In addition, the Maine version of Section 3.308(1) is almost identical to the regulation of balloon payments contained in Section 2.308.  Section 2.308(1) in both the Maine Code and the UCCC (Working Draft No. 4, 1974) requires, for supervised loans of $1,000 or less (now $1,800, see Section 1.106), "substantially  equal installments at equal periodic intervals," and establishes maximum loan terms.[2]  The only difference remaining between the balloon payment regulation of both Sections 2.308 (supervised loans of $1,800 or less) and 3.308 (any closed-end consumer loan or credit sale except agricultural transactions) is that intervals must be equal in 2.308(1) transactions and "substantially" equal in 3.308(1) transactions.[3]


  AR #49 took the position that the term "interval" in Section 3.308 included the period between the consummation of the loan and the first scheduled payment.  It relied for this decision on the definition of "interval" in Section 2.503(4) which specifically references the time period between the date of the transaction and the due date of the first scheduled payment and allows a 15-day grace period in this first interval for a monthly computational period.  This decision to rely on the Section 2.503(4) definition of interval for the purposes of Sections 2.308 and 3.308 is affirmed.  Even if the definition in Section 2.503(4) is not considered, a gaping loophole in the prevention of irregular payment schedules would result if the period of time between the date of the transaction and the first payment was not regulated.


NOVEMBER 7, 1980




  AR #49 was wrong, however, to assume that the 15-day grace period in the first scheduled payment constitutes the limit of that allowed by Section 3.308.


  First, if the definition of "interval" allows 45 days for the first payment, then the allowance for "substantially" equal intervals in Section 3.308 must allow something more.  This is particularly obvious if it is assumed that Section 2.308, which requires "equal periodic intervals" would also rely on the Section 2.503(4) definition and consequently allow the 15-day grace period in the first interval for a monthly computational period.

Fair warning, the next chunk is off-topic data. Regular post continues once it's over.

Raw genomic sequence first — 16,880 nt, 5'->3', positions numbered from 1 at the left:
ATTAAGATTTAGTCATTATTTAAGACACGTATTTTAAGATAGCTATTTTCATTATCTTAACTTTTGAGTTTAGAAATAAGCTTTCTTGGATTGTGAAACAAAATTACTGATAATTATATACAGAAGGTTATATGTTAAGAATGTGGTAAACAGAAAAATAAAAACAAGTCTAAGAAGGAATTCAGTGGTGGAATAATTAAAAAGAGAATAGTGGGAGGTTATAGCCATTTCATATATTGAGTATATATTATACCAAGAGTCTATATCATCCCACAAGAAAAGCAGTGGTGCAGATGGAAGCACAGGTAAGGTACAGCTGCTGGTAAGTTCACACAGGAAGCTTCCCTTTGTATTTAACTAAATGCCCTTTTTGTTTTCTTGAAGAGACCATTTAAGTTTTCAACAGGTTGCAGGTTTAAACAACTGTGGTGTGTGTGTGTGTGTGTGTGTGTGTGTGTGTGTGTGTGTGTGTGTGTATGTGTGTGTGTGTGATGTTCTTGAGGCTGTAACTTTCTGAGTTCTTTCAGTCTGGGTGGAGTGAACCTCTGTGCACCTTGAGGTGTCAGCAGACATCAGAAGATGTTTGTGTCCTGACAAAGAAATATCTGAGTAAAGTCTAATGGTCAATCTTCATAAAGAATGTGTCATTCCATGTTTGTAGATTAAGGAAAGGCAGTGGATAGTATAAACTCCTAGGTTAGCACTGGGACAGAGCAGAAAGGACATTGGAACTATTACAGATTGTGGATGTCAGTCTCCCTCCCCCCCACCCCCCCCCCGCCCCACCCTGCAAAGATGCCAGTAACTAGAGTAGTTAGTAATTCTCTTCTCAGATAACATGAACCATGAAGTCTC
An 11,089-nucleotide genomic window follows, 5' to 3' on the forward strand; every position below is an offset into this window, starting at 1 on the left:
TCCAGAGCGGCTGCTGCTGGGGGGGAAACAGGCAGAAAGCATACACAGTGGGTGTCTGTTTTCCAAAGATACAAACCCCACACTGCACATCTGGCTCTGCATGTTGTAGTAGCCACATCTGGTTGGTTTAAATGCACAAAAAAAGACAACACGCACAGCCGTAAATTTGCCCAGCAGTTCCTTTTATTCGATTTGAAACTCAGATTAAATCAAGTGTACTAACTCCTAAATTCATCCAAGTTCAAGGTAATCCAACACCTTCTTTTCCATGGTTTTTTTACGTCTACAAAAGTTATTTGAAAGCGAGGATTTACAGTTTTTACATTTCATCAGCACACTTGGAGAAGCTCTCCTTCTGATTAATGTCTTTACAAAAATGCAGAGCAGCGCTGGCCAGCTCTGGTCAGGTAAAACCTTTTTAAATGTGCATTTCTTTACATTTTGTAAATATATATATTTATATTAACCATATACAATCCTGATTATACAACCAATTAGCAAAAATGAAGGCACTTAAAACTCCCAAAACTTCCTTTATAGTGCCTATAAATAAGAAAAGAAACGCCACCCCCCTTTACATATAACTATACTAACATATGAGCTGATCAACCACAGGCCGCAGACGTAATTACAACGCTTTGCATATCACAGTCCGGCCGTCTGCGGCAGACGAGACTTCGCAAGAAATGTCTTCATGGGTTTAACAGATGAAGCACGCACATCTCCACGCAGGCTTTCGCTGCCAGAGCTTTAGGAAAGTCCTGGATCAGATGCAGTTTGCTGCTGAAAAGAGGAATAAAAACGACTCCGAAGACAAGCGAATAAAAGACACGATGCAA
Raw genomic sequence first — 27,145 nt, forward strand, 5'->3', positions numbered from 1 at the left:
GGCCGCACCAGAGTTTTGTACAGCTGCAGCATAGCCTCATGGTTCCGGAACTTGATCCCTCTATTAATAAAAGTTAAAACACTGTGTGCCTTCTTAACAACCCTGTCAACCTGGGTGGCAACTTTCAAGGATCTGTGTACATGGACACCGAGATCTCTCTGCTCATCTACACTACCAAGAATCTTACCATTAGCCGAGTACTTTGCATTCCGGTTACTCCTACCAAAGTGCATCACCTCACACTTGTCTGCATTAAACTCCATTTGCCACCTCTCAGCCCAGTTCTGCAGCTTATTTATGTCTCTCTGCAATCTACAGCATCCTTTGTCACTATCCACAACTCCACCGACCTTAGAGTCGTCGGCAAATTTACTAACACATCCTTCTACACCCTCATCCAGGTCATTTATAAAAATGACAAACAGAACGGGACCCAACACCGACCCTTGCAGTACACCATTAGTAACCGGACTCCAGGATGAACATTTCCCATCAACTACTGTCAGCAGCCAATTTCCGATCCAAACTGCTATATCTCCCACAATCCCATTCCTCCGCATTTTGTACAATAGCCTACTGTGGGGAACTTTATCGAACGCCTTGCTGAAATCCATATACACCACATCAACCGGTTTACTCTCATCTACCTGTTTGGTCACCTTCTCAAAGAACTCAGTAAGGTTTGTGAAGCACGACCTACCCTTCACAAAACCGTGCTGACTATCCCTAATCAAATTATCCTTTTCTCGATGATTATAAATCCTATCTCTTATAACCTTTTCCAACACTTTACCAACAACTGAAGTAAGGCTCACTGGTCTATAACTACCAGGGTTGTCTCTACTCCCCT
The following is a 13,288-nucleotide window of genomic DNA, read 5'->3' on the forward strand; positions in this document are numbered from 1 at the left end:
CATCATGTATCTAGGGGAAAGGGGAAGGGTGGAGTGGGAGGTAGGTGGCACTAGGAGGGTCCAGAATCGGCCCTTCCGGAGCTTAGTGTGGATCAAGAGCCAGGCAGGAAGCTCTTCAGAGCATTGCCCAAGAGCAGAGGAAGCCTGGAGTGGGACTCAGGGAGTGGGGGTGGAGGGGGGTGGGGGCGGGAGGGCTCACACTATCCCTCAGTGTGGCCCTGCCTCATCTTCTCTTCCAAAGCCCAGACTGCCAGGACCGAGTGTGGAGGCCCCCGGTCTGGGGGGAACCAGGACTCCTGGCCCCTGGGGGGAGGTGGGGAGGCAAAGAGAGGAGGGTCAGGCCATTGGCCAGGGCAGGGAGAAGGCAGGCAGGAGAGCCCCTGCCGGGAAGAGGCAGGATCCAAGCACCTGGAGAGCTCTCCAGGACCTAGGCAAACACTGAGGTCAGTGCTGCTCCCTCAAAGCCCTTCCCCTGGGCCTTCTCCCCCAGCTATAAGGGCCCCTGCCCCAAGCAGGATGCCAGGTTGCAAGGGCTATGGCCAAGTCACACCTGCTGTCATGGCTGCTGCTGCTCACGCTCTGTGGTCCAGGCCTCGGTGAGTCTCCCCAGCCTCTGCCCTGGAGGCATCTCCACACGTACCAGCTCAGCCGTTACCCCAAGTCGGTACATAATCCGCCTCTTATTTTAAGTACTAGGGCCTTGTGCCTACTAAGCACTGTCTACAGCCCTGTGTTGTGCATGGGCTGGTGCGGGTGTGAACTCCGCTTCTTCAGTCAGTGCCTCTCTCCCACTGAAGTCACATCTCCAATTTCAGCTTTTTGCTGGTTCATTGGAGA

Second, the policy behind Section 3.308 is not served by an overly strict interpretation.  Indeed, to allow some flexibility in the payment schedule is clearly of potential benefit to consumers, particularly with regard to the first interval.  The intent of Section 3.308 is to prevent the kind of irregularity in payment amounts and intervals that will "surprise" or mislead the consumer about the true nature of the obligation.


  Therefore, the sole issue that remains is to define the degree of irregularity allowed by the "substantial" language in Section 3.308 concerning payment intervals.[4]  While the Bureau is not prepared to establish a definite rule on this matter (and, indeed, would do so by a rule-making proceeding in any case), it is proper to state that an extension of the first payment to 60 days would not be viewed as a violation of Section 3.308.  In considering other variations in the payment schedule, the Bureau will look to 9 M.R.S.A. §3728 as well as actual consumer harm in considering compliance with Section 3.308(1).


  I hope this serves to clarify our position in this matter.







  Barbara R. Alexander





1[1].  See Spanogle, John A., "Advantages and Disadvantages - A comparison of the Present Maine Law and the U3C," Maine L. Rev. 295, 316-317 (1970).

2[2].  To complicate matters, the final draft of the UCCC inserted the word "substantially" prior to the phrase "equal periodic intervals" in Section 2.308(1).

3[3].  Both Sections allow an exception to the balloon payment prohibition when the consumer's income is seasonal or intermittent.  Section 2.308(1) and 3.308(2).  The exception has not been raised with regard to the request for the AR.

4[4].  Note that no flexibility is given in Section 2.308(1) for payment intervals.